3. Hi Chris,IMHO, you don’t need to be (and should not) apologizing for your chairs! I would question the existence of an “expert” chair maker, rather I would lump he or she into an “expert” wood worker. Your projects thus far have handily put you in that category. After all, functionally, a chair is a chair (given some variation for design which attributes to better strength/longevity). After that, its just style and cost. Even though the chairs you have made thus far are a first attempt, you have put a great deal of time and thought into the design, both structurally and stylistically and as usual, the craftsmanship is excellent.Steve

  4. Chris,I agree about the sloping armrests. They don’t seem to make a lot of sense to me, but I think he may not have intended them as armRESTS entirely. He has some chairs, if I recall correctly that have ‘armrests’ only a couple of inches above the seat and parallel to it (i.e. non-sloping). The idea behind those being that they are not so much rests, as handles so the chair can be moved around and so the sitters can use them to lift themselves up.I also wonder what you think of chairs made by Danish makers, such as J.L. Moller and H. Wegner (who, as I am sure you know, has a dozen or so variations on a Chinese chair theme).cheers-toscano

  5. Chris,one other feature of interest I noticed in your chairs is that the back edge of the seat is not flush with the back but moved forward a little bit. I presume this was for lower back comfort in unison with the back splats?-t

  6. Thanks Steve. I’m working on showing the stuff, like these chairs, that was my first attempt, or was done with no money (like the Cob hut) or where I made major blunders in the estimating (like the deck). I feel like it helps me in other ways to take that risk, and to show that even if I might do one thing relatively well, in other areas I am stumbling around. I’m hoping other people might see fit, by my example, to take similar risks in their own work, and that you don’t have to be ‘perfect’ at anything, simply keen to do your best work. I hope that makes some sense.

  7. Toscano, i think you’ve done some good thinking and research into chairs. I agree that the other function, probably the most important, is the use of the arms to help push oneself up and out of the chair. I don’t see the reason why they should slope downhill though to accomplish that, and the downward slope to the front seems to fight the overall lines of sight (to a vanishing point, say) generated by other parts of the chair. I moved the rear seat rail forward NOT to allow for lower back comfort with the splats, but to remove the need to add cross-wise mortises at the connection of the side rails to the rear legs, the structurally vulnerable spot of the chair frame. Even if I did place the rear seat rail through the legs, that portion of the seat immediately under the rail isn’t usable anyhow, so it made sense to move the rail forward and go for strength in that area or the rear legs.~Chris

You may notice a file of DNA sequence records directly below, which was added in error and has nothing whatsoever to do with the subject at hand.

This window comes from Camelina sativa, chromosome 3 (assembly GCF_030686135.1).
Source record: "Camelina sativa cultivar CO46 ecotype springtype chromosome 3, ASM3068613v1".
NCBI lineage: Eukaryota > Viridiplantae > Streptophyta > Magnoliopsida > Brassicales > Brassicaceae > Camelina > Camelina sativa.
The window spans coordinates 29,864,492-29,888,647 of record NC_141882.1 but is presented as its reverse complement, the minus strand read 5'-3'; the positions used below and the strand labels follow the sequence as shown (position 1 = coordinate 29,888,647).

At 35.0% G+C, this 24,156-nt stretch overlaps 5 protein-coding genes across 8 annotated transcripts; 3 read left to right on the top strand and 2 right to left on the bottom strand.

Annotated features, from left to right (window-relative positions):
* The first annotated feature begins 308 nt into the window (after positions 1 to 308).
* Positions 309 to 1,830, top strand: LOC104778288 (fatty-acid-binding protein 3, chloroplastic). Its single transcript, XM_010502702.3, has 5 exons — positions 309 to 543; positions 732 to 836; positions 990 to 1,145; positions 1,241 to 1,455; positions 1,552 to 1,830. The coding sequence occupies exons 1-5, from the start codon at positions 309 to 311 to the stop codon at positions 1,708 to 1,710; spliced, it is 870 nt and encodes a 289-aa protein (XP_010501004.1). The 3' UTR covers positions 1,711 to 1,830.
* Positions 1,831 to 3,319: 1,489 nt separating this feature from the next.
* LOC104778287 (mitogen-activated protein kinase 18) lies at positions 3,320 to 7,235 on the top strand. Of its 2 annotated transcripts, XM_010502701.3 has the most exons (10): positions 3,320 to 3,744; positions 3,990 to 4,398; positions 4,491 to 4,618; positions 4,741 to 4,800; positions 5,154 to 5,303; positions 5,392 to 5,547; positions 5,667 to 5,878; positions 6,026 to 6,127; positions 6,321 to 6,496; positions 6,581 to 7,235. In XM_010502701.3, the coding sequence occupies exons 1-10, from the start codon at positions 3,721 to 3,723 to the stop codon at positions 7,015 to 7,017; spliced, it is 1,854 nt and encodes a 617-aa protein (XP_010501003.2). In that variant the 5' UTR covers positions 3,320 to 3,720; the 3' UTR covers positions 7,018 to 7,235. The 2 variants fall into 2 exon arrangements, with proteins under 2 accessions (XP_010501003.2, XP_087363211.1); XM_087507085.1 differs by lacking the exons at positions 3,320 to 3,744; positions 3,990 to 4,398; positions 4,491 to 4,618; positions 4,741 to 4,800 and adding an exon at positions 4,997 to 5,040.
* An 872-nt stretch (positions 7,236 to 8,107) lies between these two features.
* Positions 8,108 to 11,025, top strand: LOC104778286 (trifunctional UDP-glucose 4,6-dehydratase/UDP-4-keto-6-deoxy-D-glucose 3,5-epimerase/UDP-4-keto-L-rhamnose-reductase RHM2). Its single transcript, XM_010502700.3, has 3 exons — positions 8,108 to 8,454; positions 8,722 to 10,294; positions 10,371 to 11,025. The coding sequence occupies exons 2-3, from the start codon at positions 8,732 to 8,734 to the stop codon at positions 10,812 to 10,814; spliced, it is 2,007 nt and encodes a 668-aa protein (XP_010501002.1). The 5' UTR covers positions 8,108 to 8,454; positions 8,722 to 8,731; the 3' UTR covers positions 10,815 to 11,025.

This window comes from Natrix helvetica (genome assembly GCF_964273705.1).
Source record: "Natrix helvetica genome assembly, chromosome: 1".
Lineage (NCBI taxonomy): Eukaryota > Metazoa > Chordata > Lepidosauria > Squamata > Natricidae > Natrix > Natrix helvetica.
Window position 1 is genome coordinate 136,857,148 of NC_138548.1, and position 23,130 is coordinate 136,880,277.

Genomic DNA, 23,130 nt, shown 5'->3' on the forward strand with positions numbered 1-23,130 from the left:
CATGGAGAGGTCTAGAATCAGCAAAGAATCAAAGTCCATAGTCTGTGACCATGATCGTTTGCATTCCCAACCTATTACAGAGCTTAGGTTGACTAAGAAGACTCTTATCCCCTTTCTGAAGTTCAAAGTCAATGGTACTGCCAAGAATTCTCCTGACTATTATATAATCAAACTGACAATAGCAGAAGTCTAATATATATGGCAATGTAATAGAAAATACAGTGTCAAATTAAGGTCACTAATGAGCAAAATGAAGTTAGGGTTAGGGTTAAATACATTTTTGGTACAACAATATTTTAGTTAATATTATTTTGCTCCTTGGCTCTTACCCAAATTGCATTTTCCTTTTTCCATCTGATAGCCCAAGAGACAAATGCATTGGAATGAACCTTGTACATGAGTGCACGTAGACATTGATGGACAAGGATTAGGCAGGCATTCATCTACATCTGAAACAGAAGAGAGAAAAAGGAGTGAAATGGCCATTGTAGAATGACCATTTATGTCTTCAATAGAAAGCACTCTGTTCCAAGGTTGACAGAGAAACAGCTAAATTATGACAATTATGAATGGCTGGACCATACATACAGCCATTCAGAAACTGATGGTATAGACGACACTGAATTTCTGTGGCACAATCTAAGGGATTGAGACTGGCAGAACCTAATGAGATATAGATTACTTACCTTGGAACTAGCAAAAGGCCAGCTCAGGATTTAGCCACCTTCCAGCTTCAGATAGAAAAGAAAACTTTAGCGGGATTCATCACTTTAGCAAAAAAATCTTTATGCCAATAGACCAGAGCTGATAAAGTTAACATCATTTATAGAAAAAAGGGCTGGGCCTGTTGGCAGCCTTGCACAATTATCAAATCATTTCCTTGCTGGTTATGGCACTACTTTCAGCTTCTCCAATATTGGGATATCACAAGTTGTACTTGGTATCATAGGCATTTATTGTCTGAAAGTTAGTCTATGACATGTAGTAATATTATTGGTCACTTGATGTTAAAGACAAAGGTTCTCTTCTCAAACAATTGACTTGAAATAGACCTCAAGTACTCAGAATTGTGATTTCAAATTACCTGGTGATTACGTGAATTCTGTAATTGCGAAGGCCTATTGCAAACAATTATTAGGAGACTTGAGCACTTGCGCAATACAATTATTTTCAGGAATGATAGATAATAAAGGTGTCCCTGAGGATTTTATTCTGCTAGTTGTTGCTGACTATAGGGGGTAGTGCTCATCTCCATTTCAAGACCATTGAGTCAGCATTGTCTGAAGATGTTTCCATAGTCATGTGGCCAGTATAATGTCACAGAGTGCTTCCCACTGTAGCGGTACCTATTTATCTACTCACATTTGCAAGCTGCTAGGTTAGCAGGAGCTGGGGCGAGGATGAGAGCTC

8. Nobody starts out as an expert or doing things perfectly. Whatever standard you decide to compare yourself against, you have to realize that making it to that level is going to take time and along the way there will be less than satisfactory results (well, they may be satisfactory, but always room for improvement). In the martial arts, we are taught that making a mistake (i.e., doing something the wrong way) is valued because it is the only way to learn to do something right. Losing a match is irrelevant. It is being allowed the chance to see what was necessary for success, and learning (trying) to do it that way. You know,… we could fill pages with cliches about try and try again, etc.It is the measure of a person who can be shown or discover another way and see the value without feeling ridicule, inadequacy or some loss of prestige, as much as it is to, as you said, to attempt to do something without the fear of the same.Perfection is certainly something to reach for, but each step short, like the lost match, is a necessary lesson along the way. So I think, “taking risks and being keen to do your best work” is exactly the right way.

  9. The Pacific Yew spalts (Yew is a local wood for me) are indeed beautiful, but I am also taken with the grain pattern of the curved top rail above the spalts. Were you able to get that effect on all the chairs?I also think the exposed joinery of the locking mitre joint adds visual appeal to the transition of grain from the top rail to the back leg, from its side view.Marv

  10. Marv, nice of you to notice that. I did strive to get that pattern in all the crest rails, and was not completely successful. I ended up making more than 5 chairs, as I’ll explain when i take this up again tomorrow, and 4 of the 7 had the grain come out as I wanted. 2 of the 7 had a partial patter, and in one chair i got the piece turned around backwards before I ran it through the bandsaw, and the pattern ended up to be completely upside-down. That became my chair.~Chris